Ah, I lived in the gayborhood of toronto (Maitland, near Church Street & Wellesley) during the time when the North American Queer as Folk series was being shot. I can't tell you how many times I tried to go get a bag of milk in my jammies and was blocked by some chipper PA with a clipboard telling me that I couldn't walk through the shot. In typical Canadian fashion, I smiled, said "Ok, ya, sure," and then walked right through.

And I was attending UofT at the time, which was frequently being closed for shots of "Relic Hunter" and "Ice Princess" and other inane stuff.

On the upside, I got to watch Undercover Brother in the theatre that actually appears in the big motorcycle chase scene. I turned to my sister and said, "Hey! That's Queen street! Hey that's Richmond! Hey, now that's Adelaide…THAT'S US RIGHT THERE!!"

good times.
posted by LMGM at 4:52 PM on October 13, 2009


My favorite part in Short Circuit (or was it Short Circuit 2?) Is a car chase involving a (radio-controlled!) K-Car with Ontario plates zooming past the headquarters of the Canadian Imperial Bank of Commerce.
posted by Sys Rq at 4:55 PM on October 13, 2009


Few things could be more Canadian than getting homesick by seeing a Canadian city being portrayed as an American one on a low-budget show.

Oh yes indeed. Or anything Canadian at all when you're homesick - when I was in Texas I cried watching Project Grizzly of all things (crying with laughter would be normal), because there's this scene in a Country Style Donuts shop, and it was all so familiar and far away. I knew I was really homesick when I found recognizing Toronto in movies or TV shows "awww" inducing instead of eye-rolling.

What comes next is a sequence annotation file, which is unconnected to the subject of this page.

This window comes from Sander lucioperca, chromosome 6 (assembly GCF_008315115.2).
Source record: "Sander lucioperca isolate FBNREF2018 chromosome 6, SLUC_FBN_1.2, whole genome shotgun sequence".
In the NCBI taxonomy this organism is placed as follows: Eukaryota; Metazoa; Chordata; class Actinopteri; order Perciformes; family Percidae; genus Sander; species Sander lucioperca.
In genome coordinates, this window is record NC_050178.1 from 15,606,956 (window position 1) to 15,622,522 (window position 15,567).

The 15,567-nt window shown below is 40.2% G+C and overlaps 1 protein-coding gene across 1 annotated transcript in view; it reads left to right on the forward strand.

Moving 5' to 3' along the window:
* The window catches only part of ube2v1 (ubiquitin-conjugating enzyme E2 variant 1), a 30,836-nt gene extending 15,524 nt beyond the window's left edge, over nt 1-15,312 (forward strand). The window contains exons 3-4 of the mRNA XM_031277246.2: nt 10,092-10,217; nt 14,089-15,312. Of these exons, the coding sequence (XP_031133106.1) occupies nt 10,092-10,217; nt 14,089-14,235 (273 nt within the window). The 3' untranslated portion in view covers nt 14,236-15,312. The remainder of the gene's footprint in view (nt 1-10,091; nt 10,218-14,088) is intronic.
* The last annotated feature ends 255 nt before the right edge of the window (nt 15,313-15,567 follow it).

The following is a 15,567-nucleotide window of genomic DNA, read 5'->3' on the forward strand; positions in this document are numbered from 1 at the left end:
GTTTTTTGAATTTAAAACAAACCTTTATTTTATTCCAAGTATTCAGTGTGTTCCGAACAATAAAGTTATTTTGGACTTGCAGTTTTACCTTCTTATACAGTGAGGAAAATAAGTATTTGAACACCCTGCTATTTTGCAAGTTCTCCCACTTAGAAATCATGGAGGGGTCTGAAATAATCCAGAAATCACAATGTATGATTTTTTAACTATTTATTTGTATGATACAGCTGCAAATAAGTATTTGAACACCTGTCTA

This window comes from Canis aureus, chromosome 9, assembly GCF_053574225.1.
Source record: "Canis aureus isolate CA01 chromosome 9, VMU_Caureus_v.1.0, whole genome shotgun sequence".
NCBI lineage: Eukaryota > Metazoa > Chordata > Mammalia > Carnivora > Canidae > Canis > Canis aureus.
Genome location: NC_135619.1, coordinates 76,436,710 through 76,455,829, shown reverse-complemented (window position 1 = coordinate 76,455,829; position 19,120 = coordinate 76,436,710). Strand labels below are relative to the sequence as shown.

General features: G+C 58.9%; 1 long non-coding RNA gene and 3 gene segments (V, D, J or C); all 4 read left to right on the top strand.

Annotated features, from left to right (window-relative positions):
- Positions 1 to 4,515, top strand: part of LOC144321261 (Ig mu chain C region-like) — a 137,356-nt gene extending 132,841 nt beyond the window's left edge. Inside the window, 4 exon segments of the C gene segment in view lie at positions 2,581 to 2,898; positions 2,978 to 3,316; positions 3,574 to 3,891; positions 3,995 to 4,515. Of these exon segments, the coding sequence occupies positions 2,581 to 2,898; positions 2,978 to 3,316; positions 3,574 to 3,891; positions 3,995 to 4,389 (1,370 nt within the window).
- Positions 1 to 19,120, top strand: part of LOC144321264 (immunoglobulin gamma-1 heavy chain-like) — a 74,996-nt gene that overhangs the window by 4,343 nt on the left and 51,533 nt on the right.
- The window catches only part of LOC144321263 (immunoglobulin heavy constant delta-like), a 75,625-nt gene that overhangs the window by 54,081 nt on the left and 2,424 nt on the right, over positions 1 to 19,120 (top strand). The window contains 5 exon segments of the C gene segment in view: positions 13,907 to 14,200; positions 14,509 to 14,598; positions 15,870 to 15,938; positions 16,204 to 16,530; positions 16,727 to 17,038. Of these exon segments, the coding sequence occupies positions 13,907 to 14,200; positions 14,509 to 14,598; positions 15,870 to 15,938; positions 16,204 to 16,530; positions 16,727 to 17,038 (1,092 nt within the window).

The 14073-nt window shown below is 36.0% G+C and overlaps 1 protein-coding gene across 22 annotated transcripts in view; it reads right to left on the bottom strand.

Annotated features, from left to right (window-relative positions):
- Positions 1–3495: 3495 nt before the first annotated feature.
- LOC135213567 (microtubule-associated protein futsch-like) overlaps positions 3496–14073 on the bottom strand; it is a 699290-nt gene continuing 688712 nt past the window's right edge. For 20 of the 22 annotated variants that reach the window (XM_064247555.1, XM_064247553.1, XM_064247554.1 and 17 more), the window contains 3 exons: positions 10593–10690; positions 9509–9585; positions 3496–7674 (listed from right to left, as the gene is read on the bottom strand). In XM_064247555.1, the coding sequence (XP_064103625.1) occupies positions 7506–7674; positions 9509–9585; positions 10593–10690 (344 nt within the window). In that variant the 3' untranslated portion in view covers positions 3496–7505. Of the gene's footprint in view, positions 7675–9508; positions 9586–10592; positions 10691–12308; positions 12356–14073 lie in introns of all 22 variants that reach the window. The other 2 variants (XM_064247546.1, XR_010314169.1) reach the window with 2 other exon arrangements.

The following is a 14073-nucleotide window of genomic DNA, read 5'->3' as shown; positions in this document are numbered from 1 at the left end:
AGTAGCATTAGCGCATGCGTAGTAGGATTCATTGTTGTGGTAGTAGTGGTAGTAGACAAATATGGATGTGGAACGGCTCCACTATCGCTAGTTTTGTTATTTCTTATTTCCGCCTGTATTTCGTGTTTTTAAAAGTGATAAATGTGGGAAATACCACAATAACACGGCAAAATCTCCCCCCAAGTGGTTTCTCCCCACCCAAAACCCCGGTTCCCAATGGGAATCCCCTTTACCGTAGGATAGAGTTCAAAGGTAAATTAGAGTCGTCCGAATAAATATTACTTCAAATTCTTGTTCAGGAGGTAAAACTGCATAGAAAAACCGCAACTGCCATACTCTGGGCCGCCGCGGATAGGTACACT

Growing up in Toronto can ruin films too, since I knew that building wasn't the headquarters of an evil corporation in Scanners, it was just the freakin' Science Centre (des Sciences).
posted by biscotti at 6:03 PM on October 13, 2009 [1 favorite]


Huh. What does it say about me that I've seen none of these movies?

It means you should go rent "Last Night."
posted by Beardman at 6:05 PM on October 13, 2009 [1 favorite]


Anne Rice's novel, Feast of All Saints, was originally set in New Orleans. It got made into a movie in Kingston because the nineteenth-century British architecture there looks like nineteenth-century New Orleans architecture. The production company covered the streets with wood chips from trees felled by the 1998 ice storm to make the paved streets look like dirt roads.
posted by Multicellular Exothermic at 6:06 PM on October 13, 2009


Yellowbinder and shakespherian, some examples of geographical discontinuity have been addressed previously.